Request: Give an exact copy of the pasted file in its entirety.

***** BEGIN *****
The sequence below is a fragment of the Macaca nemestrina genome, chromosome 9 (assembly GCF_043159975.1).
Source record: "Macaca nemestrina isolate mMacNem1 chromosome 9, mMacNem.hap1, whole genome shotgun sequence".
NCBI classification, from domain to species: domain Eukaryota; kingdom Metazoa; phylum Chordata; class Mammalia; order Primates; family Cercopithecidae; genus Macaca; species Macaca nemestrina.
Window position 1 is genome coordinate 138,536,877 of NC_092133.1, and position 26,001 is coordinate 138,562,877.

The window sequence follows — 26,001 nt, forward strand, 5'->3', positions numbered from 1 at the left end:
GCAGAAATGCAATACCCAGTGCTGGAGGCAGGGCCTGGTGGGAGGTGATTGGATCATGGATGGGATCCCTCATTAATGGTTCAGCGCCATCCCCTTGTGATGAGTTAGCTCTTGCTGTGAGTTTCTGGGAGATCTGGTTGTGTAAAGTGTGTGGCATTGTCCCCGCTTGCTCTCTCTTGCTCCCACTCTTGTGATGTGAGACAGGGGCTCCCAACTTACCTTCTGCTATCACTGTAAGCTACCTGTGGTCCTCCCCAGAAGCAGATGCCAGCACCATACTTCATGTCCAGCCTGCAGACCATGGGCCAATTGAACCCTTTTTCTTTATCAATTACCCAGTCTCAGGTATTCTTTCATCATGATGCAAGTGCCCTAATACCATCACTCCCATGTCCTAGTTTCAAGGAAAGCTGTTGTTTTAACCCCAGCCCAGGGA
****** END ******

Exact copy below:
The sequence below is a fragment of the Macaca nemestrina genome, chromosome 9 (assembly GCF_043159975.1).
Source record: "Macaca nemestrina isolate mMacNem1 chromosome 9, mMacNem.hap1, whole genome shotgun sequence".
NCBI classification, from domain to species: domain Eukaryota; kingdom Metazoa; phylum Chordata; class Mammalia; order Primates; family Cercopithecidae; genus Macaca; species Macaca nemestrina.
Window position 1 is genome coordinate 138,536,877 of NC_092133.1, and position 26,001 is coordinate 138,562,877.

The window sequence follows — 26,001 nt, forward strand, 5'->3', positions numbered from 1 at the left end:
GCAGAAATGCAATACCCAGTGCTGGAGGCAGGGCCTGGTGGGAGGTGATTGGATCATGGATGGGATCCCTCATTAATGGTTCAGCGCCATCCCCTTGTGATGAGTTAGCTCTTGCTGTGAGTTTCTGGGAGATCTGGTTGTGTAAAGTGTGTGGCATTGTCCCCGCTTGCTCTCTCTTGCTCCCACTCTTGTGATGTGAGACAGGGGCTCCCAACTTACCTTCTGCTATCACTGTAAGCTACCTGTGGTCCTCCCCAGAAGCAGATGCCAGCACCATACTTCATGTCCAGCCTGCAGACCATGGGCCAATTGAACCCTTTTTCTTTATCAATTACCCAGTCTCAGGTATTCTTTCATCATGATGCAAGTGCCCTAATACCATCACTCCCATGTCCTAGTTTCAAGGAAAGCTGTTGTTTTAACCCCAGCCCAGGGA